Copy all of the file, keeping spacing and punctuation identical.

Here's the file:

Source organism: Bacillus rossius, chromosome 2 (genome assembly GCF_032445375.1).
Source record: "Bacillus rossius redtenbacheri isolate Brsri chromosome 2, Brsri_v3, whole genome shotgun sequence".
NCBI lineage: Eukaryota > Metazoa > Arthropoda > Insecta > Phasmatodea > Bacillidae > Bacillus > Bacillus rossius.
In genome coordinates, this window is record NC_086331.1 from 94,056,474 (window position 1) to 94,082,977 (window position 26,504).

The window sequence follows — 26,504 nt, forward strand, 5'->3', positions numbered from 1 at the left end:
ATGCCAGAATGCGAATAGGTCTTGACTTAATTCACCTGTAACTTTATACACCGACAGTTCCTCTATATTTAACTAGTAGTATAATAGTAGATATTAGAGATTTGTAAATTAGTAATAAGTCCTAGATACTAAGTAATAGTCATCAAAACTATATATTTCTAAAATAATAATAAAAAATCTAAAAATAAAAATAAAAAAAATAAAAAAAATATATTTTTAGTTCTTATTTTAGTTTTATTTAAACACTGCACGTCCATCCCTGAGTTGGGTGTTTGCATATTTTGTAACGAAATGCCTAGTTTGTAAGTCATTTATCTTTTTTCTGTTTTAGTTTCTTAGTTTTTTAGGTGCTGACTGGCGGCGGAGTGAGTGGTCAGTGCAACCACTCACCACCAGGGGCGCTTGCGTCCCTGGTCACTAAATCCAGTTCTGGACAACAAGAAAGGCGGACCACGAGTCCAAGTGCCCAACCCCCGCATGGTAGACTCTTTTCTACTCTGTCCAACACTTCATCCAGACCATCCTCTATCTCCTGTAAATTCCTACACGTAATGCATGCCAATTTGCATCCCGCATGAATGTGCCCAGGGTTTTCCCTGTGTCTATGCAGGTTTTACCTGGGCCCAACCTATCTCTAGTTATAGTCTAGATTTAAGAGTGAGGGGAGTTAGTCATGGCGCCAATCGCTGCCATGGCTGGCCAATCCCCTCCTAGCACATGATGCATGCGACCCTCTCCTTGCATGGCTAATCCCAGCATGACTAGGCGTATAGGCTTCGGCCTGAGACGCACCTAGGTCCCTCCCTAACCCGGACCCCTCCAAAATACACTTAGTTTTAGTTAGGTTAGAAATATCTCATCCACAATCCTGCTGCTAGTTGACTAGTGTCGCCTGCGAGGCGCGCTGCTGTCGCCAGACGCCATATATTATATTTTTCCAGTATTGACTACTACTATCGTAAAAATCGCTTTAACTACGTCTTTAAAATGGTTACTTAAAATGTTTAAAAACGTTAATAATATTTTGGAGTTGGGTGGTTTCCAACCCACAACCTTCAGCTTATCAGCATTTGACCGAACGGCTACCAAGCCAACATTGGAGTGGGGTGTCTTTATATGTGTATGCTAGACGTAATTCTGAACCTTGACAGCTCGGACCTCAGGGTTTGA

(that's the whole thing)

Source organism: Bacillus rossius, chromosome 2 (genome assembly GCF_032445375.1).
Source record: "Bacillus rossius redtenbacheri isolate Brsri chromosome 2, Brsri_v3, whole genome shotgun sequence".
NCBI lineage: Eukaryota > Metazoa > Arthropoda > Insecta > Phasmatodea > Bacillidae > Bacillus > Bacillus rossius.
In genome coordinates, this window is record NC_086331.1 from 94,056,474 (window position 1) to 94,082,977 (window position 26,504).

The window sequence follows — 26,504 nt, forward strand, 5'->3', positions numbered from 1 at the left end:
ATGCCAGAATGCGAATAGGTCTTGACTTAATTCACCTGTAACTTTATACACCGACAGTTCCTCTATATTTAACTAGTAGTATAATAGTAGATATTAGAGATTTGTAAATTAGTAATAAGTCCTAGATACTAAGTAATAGTCATCAAAACTATATATTTCTAAAATAATAATAAAAAATCTAAAAATAAAAATAAAAAAAATAAAAAAAATATATTTTTAGTTCTTATTTTAGTTTTATTTAAACACTGCACGTCCATCCCTGAGTTGGGTGTTTGCATATTTTGTAACGAAATGCCTAGTTTGTAAGTCATTTATCTTTTTTCTGTTTTAGTTTCTTAGTTTTTTAGGTGCTGACTGGCGGCGGAGTGAGTGGTCAGTGCAACCACTCACCACCAGGGGCGCTTGCGTCCCTGGTCACTAAATCCAGTTCTGGACAACAAGAAAGGCGGACCACGAGTCCAAGTGCCCAACCCCCGCATGGTAGACTCTTTTCTACTCTGTCCAACACTTCATCCAGACCATCCTCTATCTCCTGTAAATTCCTACACGTAATGCATGCCAATTTGCATCCCGCATGAATGTGCCCAGGGTTTTCCCTGTGTCTATGCAGGTTTTACCTGGGCCCAACCTATCTCTAGTTATAGTCTAGATTTAAGAGTGAGGGGAGTTAGTCATGGCGCCAATCGCTGCCATGGCTGGCCAATCCCCTCCTAGCACATGATGCATGCGACCCTCTCCTTGCATGGCTAATCCCAGCATGACTAGGCGTATAGGCTTCGGCCTGAGACGCACCTAGGTCCCTCCCTAACCCGGACCCCTCCAAAATACACTTAGTTTTAGTTAGGTTAGAAATATCTCATCCACAATCCTGCTGCTAGTTGACTAGTGTCGCCTGCGAGGCGCGCTGCTGTCGCCAGACGCCATATATTATATTTTTCCAGTATTGACTACTACTATCGTAAAAATCGCTTTAACTACGTCTTTAAAATGGTTACTTAAAATGTTTAAAAACGTTAATAATATTTTGGAGTTGGGTGGTTTCCAACCCACAACCTTCAGCTTATCAGCATTTGACCGAACGGCTACCAAGCCAACATTGGAGTGGGGTGTCTTTATATGTGTATGCTAGACGTAATTCTGAACCTTGACAGCTCGGACCTCAGGGTTTGA